Visionworks of America Inc. can’t escape a proposed class action alleging its “Buy One, Get One Free” offer violated Federal Trade Commission rules, as a Florida federal judge ruled Wednesday that a consumer adequately pled that a second pair of glasses wasn’t really free if the retailer increased the price on the first.
Two months after Fannie May Confections Brands Inc. escaped a putative class action alleging the company deceptively sells its chocolates in overly large boxes, the chocolatier asked an Illinois federal judge on Thursday to toss a second attempt at the suit.
The National Highway Traffic Safety Administration said Wednesday that it did not evaluate the effectiveness of Tesla Inc.’s self-driving Autopilot technology when investigating a 2016 fatal crash in Florida.
The Kentucky Energy and Environment Cabinet pressed the Sixth Circuit on Wednesday to cement the dismissal of a lawsuit brought by environmental groups over alleged coal ash pollution at a Kentucky Utilities Co. power plant that sits on the banks of Herrington Lake.
West Virginia environmental regulators on Wednesday said Energy Transfer Partners LP could resume construction of a portion of its $4.2 billion Rover natural gas pipeline after the company submitted a plan to correct violations of its water pollution control permit.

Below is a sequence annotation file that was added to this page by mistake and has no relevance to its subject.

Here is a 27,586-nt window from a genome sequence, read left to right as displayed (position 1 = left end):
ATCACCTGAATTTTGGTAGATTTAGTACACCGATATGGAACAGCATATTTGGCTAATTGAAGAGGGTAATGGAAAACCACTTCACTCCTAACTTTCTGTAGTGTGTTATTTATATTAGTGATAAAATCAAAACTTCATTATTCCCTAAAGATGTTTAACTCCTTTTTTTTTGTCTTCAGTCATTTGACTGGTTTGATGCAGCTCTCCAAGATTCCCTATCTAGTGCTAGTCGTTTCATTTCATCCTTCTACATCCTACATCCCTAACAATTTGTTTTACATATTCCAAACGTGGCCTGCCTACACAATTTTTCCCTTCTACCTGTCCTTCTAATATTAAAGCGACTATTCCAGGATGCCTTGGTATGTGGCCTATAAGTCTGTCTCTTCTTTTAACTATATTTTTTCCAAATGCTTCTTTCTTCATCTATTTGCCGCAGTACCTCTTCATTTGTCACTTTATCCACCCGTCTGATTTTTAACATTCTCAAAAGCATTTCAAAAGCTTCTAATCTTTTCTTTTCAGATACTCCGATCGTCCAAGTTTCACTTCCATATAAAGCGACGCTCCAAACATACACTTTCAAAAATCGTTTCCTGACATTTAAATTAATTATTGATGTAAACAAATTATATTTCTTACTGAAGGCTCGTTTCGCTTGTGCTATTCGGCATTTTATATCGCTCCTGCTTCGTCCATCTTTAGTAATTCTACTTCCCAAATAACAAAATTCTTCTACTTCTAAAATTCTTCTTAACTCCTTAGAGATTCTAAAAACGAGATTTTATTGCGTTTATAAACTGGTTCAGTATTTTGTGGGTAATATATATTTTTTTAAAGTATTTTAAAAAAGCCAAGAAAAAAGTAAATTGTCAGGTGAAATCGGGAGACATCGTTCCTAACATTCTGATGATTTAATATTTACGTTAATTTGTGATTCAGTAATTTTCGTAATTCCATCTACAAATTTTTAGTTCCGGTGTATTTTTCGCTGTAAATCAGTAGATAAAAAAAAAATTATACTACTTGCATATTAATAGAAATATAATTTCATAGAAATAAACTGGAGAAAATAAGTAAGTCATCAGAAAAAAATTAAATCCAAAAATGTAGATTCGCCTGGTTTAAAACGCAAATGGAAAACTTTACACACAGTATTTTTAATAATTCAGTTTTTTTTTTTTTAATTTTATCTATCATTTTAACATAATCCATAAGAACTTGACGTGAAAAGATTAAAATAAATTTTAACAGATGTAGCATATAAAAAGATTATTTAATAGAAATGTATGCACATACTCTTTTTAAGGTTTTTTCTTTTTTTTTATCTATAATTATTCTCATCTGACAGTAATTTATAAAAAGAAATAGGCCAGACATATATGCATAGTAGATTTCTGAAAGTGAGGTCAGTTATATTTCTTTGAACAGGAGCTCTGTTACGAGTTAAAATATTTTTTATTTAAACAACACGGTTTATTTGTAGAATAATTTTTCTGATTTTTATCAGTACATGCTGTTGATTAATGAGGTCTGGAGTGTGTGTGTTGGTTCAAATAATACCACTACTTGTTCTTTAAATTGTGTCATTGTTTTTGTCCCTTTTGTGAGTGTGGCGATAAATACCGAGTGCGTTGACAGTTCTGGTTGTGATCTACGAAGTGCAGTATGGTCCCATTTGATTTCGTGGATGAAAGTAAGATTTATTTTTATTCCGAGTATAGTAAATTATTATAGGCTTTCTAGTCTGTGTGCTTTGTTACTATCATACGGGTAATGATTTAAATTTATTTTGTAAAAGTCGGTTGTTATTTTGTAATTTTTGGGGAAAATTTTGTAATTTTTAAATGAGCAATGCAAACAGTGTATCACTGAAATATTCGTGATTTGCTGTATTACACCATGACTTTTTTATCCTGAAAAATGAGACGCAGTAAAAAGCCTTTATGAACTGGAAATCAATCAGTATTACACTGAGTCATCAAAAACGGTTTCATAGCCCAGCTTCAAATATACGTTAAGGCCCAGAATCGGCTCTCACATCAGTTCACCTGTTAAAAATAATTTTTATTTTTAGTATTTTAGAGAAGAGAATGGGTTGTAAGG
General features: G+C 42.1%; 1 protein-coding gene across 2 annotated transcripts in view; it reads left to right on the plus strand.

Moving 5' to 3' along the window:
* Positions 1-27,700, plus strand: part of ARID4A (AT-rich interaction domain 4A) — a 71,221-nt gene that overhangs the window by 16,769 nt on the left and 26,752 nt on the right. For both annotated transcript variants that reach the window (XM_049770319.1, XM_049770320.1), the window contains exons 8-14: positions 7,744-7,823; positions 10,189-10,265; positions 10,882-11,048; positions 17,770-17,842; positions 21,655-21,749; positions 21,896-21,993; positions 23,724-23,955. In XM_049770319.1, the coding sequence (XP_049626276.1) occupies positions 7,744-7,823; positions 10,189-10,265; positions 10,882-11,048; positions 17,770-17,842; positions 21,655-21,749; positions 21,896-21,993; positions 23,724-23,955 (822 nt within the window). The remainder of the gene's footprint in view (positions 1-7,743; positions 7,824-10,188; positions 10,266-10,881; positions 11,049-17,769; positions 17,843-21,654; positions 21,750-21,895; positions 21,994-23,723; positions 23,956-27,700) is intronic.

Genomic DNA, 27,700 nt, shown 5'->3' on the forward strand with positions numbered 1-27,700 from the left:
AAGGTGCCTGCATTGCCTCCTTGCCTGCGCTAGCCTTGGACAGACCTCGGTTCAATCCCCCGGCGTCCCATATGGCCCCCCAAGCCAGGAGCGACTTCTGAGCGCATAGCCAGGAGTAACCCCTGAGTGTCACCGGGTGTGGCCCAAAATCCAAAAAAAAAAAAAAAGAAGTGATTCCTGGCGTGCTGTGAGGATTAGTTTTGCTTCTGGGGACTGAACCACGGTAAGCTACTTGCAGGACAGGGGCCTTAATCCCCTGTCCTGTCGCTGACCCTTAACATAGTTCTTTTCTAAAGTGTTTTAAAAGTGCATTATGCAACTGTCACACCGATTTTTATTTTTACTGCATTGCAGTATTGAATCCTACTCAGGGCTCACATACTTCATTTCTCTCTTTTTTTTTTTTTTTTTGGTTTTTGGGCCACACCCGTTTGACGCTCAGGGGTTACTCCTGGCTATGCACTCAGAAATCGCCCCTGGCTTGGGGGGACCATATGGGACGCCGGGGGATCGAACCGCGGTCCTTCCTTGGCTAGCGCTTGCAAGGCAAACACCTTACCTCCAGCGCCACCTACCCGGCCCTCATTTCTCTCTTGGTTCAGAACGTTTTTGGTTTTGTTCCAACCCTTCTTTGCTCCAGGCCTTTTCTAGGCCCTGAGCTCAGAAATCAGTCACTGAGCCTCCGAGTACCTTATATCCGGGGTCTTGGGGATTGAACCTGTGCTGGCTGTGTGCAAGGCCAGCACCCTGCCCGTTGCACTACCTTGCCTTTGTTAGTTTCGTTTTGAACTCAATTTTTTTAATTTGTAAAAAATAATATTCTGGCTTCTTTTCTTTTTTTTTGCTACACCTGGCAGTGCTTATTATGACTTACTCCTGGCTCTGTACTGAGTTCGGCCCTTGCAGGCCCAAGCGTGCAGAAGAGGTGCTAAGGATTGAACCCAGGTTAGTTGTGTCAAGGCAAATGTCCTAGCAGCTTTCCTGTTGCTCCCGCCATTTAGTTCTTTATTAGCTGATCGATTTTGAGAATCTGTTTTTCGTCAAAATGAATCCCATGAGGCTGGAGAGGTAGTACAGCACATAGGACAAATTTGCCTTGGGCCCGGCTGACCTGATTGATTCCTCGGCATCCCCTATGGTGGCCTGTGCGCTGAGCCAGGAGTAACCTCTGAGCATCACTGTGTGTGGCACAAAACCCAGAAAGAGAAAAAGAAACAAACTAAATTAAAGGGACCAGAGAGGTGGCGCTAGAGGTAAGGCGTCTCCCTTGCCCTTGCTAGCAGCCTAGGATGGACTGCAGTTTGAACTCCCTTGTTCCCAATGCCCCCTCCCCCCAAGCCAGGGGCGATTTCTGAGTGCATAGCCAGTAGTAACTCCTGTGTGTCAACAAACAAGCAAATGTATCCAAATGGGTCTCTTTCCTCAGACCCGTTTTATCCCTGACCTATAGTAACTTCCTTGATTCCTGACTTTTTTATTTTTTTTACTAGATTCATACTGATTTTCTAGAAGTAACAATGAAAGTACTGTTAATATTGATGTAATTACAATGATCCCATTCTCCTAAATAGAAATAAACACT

The former CEO of Volkswagen’s U.S. unit told a California federal judge Wednesday that a proposed class of bondholders cannot establish that he knowingly helped issue misleading bond offering documents concealing the 2015 diesel emissions scandal.
A proposed class of consumers on Thursday asked a New Jersey federal judge to force BMW of North America to produce nationwide data — not just California data — on an alleged defect in certain M3 vehicles that can cause catastrophic engine failure, saying they are not asking for much.
The former chief executive officer of Volkswagen AG, Martin Winterkorn, has been charged with conspiring to mislead the U.S. government over the automaker’s emissions-cheating scandal, according to an indictment unsealed in Michigan federal court Thursday.
Attorneys for a class of ex-NFL players urged a Pennsylvania federal court Wednesday to reconsider class counsel’s recent $112.5 million fees award in multidistrict litigation over brain injuries that now-retired players sustained during their NFL careers, arguing the award was granted too soon.
A Pennsylvania federal judge overseeing multidistrict litigation over brain injuries sustained by retired players during their NFL careers issued a temporary restraining order Wednesday against a third-party claims funder that took a player to arbitration for failing to repay a loan.
The holding company used in the purchase of a former KFC restaurant site in the Louisiana town of Metairie urged a Louisiana federal judge Tuesday not to move to Illinois a lawsuit alleging that the company failed to clean up property pollution, arguing that its environmental consultant has no right to push for a change of venue.